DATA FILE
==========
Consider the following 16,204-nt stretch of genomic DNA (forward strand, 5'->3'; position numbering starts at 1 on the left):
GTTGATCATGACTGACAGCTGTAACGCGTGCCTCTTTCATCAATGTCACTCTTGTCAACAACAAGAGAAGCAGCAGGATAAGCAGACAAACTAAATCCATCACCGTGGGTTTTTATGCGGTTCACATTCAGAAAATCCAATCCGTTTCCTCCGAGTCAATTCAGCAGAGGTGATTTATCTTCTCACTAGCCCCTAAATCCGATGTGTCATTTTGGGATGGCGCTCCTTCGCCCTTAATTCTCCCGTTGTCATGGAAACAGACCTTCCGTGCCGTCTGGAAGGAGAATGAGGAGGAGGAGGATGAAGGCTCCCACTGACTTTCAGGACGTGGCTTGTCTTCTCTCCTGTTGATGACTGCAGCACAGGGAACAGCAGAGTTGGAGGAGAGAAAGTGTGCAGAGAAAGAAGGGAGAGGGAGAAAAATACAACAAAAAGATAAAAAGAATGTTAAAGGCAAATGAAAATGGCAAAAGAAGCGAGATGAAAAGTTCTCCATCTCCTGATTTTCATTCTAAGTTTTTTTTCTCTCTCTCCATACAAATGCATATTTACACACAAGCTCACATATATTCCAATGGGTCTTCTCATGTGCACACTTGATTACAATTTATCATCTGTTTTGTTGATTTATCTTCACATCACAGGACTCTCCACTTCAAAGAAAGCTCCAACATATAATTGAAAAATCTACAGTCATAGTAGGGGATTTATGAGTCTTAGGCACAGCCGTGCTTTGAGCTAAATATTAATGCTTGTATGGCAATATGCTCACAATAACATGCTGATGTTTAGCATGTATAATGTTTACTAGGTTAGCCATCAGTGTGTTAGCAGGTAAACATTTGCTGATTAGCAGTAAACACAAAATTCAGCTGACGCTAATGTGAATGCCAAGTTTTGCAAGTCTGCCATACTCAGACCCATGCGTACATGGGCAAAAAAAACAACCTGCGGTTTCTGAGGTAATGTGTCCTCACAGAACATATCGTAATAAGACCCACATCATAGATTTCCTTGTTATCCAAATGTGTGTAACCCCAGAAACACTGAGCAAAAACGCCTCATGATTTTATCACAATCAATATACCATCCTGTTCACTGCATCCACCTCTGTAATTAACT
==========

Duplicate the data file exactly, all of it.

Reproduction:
Consider the following 16,204-nt stretch of genomic DNA (forward strand, 5'->3'; position numbering starts at 1 on the left):
GTTGATCATGACTGACAGCTGTAACGCGTGCCTCTTTCATCAATGTCACTCTTGTCAACAACAAGAGAAGCAGCAGGATAAGCAGACAAACTAAATCCATCACCGTGGGTTTTTATGCGGTTCACATTCAGAAAATCCAATCCGTTTCCTCCGAGTCAATTCAGCAGAGGTGATTTATCTTCTCACTAGCCCCTAAATCCGATGTGTCATTTTGGGATGGCGCTCCTTCGCCCTTAATTCTCCCGTTGTCATGGAAACAGACCTTCCGTGCCGTCTGGAAGGAGAATGAGGAGGAGGAGGATGAAGGCTCCCACTGACTTTCAGGACGTGGCTTGTCTTCTCTCCTGTTGATGACTGCAGCACAGGGAACAGCAGAGTTGGAGGAGAGAAAGTGTGCAGAGAAAGAAGGGAGAGGGAGAAAAATACAACAAAAAGATAAAAAGAATGTTAAAGGCAAATGAAAATGGCAAAAGAAGCGAGATGAAAAGTTCTCCATCTCCTGATTTTCATTCTAAGTTTTTTTTCTCTCTCTCCATACAAATGCATATTTACACACAAGCTCACATATATTCCAATGGGTCTTCTCATGTGCACACTTGATTACAATTTATCATCTGTTTTGTTGATTTATCTTCACATCACAGGACTCTCCACTTCAAAGAAAGCTCCAACATATAATTGAAAAATCTACAGTCATAGTAGGGGATTTATGAGTCTTAGGCACAGCCGTGCTTTGAGCTAAATATTAATGCTTGTATGGCAATATGCTCACAATAACATGCTGATGTTTAGCATGTATAATGTTTACTAGGTTAGCCATCAGTGTGTTAGCAGGTAAACATTTGCTGATTAGCAGTAAACACAAAATTCAGCTGACGCTAATGTGAATGCCAAGTTTTGCAAGTCTGCCATACTCAGACCCATGCGTACATGGGCAAAAAAAACAACCTGCGGTTTCTGAGGTAATGTGTCCTCACAGAACATATCGTAATAAGACCCACATCATAGATTTCCTTGTTATCCAAATGTGTGTAACCCCAGAAACACTGAGCAAAAACGCCTCATGATTTTATCACAATCAATATACCATCCTGTTCACTGCATCCACCTCTGTAATTAACT